Why Study Economics?

 

Video courtesy of the American Economic Association

 

Why Study Economics?

Because I want to understand how the world works. Economics, sometimes referred to as the queen of social sciences, is all about choice and is at the heart of all decision-making. Broad in scope, it explains how people, businesses, governments, and even families, schools, and charitable organizations make decisions with limited resources.

Because I want to make the world a better place to live. Economics is at the heart of many social problems facing the world, including unemployment, inflation, poverty, pollution, health care, human rights, and gender and racial inequality. Effective solutions to these problems require a rigorous training in economics.

The study of economics develops a wide range of analytical and critical thinking skills, which opens up many diverse career opportunities.  Economic analysis hones your skills at both understanding and influencing today’s policy debates.  A bachelor’s degree in economics prepares you for a career in not just business, banking, government, and financial transactions, but also areas such as urban planning, international development, policy analysis, journalism, education, and the non-profit sector.  For suggested course groupings for an economics major that would be especially apt for particular careers, please review our Customize Your Major page.  To see what UConn economics graduates have done with their degree, please see the Center for Career Development’s Economics Job flyer .  For more detailed career information, please review American Economics Association’s career website.  Additionally, the Center for Career Development is an excellent resource for students exploring different career options.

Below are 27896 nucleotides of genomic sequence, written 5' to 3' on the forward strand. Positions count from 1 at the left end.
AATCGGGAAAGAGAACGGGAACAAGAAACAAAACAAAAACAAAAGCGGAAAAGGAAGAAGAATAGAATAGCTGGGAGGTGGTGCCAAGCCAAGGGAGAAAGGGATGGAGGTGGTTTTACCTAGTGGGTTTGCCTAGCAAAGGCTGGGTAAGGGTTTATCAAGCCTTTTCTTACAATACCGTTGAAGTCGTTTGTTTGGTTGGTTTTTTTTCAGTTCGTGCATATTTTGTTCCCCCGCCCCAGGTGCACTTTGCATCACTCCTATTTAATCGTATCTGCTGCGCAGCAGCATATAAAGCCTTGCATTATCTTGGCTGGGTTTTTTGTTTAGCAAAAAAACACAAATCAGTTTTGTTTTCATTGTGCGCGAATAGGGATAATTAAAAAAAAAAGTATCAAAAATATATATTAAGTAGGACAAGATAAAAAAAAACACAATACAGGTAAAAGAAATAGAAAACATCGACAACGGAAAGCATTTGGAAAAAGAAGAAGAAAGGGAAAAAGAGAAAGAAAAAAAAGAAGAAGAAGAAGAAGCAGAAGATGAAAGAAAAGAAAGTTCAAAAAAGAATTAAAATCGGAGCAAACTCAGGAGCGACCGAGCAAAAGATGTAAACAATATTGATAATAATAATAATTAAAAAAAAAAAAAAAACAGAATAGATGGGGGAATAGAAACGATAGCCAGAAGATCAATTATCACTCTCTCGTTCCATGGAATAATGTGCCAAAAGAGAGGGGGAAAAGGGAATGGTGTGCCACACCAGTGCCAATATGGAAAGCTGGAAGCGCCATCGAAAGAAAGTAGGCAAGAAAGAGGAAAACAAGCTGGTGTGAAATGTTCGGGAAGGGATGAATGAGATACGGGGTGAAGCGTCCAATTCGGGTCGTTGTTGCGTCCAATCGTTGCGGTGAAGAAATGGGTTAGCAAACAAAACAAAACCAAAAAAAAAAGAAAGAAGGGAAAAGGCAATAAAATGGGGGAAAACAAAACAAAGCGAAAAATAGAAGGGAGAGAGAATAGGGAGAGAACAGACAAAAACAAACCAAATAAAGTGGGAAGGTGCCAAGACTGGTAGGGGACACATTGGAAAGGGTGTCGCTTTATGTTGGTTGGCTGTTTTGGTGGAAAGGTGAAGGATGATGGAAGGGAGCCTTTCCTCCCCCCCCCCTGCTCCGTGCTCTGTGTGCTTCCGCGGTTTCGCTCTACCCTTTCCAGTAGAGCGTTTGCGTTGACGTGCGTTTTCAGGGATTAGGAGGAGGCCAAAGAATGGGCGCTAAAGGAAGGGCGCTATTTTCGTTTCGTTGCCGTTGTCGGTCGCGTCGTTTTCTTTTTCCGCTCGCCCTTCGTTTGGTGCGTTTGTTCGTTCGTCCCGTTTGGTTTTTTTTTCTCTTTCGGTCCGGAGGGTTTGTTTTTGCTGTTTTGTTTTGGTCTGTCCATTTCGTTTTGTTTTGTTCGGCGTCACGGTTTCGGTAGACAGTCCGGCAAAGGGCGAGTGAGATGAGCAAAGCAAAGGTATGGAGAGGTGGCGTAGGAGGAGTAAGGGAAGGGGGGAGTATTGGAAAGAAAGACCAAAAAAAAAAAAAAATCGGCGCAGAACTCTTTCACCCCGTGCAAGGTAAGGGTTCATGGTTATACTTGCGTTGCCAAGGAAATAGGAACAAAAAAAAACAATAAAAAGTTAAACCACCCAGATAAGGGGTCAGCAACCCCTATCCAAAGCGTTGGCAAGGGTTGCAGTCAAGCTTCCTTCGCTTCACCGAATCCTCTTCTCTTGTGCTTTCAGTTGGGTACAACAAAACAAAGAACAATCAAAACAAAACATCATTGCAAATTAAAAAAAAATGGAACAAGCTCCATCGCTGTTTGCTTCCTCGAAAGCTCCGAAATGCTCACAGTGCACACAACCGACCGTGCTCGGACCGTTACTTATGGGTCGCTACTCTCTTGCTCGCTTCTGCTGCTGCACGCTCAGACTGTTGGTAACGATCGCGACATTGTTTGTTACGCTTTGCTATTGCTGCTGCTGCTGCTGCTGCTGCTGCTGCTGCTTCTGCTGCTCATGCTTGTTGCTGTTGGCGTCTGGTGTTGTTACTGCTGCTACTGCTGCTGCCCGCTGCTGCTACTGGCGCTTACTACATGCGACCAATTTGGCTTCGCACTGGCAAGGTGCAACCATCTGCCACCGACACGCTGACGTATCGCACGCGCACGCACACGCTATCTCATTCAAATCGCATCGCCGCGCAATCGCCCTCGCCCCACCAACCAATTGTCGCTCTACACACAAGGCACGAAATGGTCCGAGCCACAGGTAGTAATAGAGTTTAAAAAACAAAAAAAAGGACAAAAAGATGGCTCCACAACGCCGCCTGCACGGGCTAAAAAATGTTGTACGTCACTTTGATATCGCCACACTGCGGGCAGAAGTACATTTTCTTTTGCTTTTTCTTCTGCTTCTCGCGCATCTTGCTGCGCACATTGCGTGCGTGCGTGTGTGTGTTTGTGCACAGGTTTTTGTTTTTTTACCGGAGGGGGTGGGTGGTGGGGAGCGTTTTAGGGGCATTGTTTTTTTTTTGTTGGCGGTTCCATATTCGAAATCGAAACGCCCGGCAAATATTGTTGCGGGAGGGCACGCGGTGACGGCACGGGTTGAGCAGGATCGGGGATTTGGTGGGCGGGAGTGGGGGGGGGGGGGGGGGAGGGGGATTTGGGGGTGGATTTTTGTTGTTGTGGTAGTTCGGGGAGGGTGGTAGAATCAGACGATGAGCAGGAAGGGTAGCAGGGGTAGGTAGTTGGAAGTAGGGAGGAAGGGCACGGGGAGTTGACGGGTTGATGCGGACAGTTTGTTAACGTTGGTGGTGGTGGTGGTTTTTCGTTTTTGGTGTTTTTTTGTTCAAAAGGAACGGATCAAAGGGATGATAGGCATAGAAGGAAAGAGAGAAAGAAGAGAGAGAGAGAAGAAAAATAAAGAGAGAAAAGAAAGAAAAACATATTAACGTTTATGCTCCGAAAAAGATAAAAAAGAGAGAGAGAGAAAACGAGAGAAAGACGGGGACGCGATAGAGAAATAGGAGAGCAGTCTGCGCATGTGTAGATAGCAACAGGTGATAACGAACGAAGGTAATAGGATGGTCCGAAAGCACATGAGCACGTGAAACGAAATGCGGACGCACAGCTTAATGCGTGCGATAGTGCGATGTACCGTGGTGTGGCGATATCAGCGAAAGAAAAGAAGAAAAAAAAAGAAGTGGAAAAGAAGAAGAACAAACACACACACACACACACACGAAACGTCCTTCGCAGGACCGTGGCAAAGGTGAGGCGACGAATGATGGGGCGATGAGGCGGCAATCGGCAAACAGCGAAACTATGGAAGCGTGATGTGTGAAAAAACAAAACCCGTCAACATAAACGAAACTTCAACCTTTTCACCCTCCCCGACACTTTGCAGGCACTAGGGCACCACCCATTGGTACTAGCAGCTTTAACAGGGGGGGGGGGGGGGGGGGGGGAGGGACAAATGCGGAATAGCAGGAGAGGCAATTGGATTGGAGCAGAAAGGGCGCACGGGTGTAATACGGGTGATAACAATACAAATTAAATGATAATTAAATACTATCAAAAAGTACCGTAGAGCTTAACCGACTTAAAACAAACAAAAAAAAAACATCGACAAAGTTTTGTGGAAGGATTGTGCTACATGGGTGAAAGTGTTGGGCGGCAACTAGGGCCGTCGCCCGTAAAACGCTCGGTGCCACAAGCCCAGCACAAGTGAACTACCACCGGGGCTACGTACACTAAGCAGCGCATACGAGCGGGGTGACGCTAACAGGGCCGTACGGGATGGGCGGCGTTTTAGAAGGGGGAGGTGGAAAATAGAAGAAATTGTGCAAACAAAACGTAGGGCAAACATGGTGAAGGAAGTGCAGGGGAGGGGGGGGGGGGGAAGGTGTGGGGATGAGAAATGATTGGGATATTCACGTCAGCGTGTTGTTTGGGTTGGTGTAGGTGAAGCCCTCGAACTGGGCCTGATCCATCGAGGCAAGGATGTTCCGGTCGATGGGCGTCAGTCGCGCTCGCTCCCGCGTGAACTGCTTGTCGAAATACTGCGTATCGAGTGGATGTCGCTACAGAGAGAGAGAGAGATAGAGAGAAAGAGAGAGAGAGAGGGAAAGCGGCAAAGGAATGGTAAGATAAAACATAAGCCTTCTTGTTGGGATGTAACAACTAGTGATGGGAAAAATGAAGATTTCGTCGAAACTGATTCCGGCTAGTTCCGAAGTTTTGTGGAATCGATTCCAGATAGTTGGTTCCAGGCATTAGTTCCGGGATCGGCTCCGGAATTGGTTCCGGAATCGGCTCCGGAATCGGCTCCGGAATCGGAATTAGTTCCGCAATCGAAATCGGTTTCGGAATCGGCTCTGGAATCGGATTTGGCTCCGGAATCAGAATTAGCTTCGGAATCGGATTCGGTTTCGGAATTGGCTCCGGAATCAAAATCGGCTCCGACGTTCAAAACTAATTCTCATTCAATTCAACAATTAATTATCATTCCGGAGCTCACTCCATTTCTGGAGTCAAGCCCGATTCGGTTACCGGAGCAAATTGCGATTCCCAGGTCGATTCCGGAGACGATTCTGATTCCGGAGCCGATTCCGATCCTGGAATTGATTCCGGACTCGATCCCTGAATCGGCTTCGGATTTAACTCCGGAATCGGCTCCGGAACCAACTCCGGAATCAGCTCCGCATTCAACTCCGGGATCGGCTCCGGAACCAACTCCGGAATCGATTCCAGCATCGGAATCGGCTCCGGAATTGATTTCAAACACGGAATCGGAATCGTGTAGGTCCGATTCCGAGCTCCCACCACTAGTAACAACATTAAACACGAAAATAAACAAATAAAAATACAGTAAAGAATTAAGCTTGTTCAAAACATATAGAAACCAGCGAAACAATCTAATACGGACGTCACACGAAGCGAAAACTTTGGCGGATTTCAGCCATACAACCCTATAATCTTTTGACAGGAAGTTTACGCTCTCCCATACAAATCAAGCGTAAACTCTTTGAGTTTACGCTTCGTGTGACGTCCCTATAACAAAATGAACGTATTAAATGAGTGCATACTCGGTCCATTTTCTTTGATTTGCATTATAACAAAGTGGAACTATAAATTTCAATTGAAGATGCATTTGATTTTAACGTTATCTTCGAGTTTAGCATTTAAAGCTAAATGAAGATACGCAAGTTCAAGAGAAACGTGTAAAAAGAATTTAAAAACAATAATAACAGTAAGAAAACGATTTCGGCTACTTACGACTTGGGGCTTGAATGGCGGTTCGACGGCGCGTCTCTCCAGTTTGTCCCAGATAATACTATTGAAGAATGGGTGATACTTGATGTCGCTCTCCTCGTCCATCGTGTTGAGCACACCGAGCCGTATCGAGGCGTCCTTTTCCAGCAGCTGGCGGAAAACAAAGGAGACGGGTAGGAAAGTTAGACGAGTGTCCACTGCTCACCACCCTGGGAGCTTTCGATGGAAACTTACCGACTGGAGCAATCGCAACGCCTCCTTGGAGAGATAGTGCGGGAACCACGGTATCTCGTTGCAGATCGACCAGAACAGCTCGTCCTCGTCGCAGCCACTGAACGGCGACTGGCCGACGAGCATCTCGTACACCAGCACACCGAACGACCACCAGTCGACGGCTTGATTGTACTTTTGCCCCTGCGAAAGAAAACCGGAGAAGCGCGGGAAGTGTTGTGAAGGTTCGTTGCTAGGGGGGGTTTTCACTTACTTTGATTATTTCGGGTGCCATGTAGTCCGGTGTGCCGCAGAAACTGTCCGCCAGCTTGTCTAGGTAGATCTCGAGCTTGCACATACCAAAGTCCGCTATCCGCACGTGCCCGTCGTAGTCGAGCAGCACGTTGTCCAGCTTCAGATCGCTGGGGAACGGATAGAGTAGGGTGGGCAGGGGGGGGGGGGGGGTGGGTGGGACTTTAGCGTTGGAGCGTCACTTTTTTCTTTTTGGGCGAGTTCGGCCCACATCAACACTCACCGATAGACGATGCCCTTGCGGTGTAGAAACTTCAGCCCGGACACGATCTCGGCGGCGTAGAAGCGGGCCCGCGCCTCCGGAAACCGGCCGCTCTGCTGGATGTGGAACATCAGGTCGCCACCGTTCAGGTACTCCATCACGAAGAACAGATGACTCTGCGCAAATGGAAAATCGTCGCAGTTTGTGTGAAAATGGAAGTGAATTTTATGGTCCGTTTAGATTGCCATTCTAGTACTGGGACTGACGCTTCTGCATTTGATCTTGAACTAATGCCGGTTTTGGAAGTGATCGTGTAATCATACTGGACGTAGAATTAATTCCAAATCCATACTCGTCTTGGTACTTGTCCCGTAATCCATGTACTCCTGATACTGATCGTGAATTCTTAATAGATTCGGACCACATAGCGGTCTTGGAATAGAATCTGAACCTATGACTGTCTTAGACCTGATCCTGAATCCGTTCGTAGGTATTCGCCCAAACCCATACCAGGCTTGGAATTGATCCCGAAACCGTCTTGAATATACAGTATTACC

An economics degree is also excellent preparation for graduate study — in law, business, economics, government, public administration, environmental studies, health-care administration, labor relations, global studies, diplomacy, and other fields. Professor Dick Langlois, Undergraduate Director, can suggest specific courses for your major that will prepare you for your intended graduate field.  If you plan to pursue a Masters in Economics, please review our Customize Your Major page to find the suggested courses to help prepare you for the more math intensive economics graduate program.

Please review the Academic Advising webpage for the Department’s walk-in hour schedule and/or to schedule an appointment with one of the Academic Advisors.

Make a difference and a great salary!  Economics is one of the highest earning majors!